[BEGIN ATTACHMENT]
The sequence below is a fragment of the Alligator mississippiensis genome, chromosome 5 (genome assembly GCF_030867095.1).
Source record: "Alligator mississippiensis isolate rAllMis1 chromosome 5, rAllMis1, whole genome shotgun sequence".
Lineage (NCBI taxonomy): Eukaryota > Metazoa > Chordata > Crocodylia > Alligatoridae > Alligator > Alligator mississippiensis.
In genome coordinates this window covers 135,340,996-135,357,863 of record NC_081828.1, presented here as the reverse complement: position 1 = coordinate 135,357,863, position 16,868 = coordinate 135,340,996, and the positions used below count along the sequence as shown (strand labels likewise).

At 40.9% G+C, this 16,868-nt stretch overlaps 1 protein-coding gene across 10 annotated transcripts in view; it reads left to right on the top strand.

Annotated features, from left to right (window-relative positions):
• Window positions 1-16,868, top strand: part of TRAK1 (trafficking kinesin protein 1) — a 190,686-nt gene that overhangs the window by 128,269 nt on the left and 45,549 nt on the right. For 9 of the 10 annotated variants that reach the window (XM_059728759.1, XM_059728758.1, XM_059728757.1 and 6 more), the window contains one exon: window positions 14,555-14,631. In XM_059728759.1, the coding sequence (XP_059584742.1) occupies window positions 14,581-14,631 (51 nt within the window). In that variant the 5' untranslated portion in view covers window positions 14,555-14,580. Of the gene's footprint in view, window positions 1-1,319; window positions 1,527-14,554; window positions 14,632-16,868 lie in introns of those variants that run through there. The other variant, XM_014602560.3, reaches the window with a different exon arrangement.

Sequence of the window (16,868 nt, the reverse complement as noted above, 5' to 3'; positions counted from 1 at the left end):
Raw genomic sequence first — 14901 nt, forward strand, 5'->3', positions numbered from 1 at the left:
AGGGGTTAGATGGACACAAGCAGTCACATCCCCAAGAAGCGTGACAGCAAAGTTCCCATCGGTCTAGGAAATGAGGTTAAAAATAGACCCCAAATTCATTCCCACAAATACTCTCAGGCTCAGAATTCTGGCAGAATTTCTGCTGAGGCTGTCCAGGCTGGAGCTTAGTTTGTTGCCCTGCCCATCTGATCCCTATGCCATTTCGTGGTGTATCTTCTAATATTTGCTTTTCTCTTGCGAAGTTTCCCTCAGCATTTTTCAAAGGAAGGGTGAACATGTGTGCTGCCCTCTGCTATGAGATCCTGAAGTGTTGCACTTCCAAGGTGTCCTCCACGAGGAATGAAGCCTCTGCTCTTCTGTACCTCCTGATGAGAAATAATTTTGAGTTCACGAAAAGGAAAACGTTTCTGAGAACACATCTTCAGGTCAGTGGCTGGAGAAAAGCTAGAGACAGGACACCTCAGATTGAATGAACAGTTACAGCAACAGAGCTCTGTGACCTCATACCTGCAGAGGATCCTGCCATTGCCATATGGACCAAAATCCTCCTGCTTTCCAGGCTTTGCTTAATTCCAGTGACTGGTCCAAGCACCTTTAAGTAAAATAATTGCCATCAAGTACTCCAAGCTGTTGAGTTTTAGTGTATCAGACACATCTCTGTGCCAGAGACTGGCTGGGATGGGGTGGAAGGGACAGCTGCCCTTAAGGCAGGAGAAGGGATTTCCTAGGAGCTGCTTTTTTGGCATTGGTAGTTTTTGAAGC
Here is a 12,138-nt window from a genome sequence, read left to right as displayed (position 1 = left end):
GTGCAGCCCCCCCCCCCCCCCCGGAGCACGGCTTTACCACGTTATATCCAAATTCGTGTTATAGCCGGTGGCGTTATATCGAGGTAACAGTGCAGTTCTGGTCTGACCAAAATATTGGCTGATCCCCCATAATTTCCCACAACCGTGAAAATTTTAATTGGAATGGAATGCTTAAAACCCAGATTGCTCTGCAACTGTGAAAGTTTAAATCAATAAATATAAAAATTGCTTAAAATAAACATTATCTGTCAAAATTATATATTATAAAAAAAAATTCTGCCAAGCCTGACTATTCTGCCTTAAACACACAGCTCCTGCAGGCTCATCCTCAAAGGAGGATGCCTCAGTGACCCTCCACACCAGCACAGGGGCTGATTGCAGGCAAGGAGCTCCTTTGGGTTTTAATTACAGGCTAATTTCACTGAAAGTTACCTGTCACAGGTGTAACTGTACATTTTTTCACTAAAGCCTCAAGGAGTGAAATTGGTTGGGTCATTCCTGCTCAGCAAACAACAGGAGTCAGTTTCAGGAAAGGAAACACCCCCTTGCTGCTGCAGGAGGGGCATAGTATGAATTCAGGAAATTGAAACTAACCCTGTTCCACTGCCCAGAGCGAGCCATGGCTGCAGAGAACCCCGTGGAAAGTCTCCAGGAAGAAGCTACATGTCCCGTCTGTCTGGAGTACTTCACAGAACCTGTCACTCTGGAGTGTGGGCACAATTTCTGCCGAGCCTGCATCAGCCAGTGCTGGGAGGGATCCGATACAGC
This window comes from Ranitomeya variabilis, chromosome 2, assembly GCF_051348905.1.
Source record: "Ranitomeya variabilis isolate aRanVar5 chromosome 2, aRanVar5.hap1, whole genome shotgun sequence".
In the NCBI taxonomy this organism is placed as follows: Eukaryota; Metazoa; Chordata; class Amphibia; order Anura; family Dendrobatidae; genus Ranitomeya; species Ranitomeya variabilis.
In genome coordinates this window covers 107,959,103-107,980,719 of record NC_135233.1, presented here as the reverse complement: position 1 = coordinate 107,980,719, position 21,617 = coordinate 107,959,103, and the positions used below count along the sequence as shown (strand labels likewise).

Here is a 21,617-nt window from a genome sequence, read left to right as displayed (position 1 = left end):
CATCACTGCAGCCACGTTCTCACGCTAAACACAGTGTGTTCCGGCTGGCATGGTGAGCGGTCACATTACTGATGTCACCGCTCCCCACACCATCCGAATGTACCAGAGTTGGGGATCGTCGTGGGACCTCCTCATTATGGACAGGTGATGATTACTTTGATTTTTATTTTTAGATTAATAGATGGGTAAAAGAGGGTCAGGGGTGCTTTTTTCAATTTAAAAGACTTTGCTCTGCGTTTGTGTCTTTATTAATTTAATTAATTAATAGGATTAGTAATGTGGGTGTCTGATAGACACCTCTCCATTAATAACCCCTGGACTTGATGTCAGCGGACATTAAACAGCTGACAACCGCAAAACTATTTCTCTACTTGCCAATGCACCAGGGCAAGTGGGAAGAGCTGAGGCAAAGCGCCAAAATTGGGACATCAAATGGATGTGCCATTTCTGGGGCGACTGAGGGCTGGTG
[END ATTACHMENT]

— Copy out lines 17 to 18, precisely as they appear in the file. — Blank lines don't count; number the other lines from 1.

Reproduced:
Here is a 21,617-nt window from a genome sequence, read left to right as displayed (position 1 = left end):
CATCACTGCAGCCACGTTCTCACGCTAAACACAGTGTGTTCCGGCTGGCATGGTGAGCGGTCACATTACTGATGTCACCGCTCCCCACACCATCCGAATGTACCAGAGTTGGGGATCGTCGTGGGACCTCCTCATTATGGACAGGTGATGATTACTTTGATTTTTATTTTTAGATTAATAGATGGGTAAAAGAGGGTCAGGGGTGCTTTTTTCAATTTAAAAGACTTTGCTCTGCGTTTGTGTCTTTATTAATTTAATTAATTAATAGGATTAGTAATGTGGGTGTCTGATAGACACCTCTCCATTAATAACCCCTGGACTTGATGTCAGCGGACATTAAACAGCTGACAACCGCAAAACTATTTCTCTACTTGCCAATGCACCAGGGCAAGTGGGAAGAGCTGAGGCAAAGCGCCAAAATTGGGACATCAAATGGATGTGCCATTTCTGGGGCGACTGAGGGCTGGTG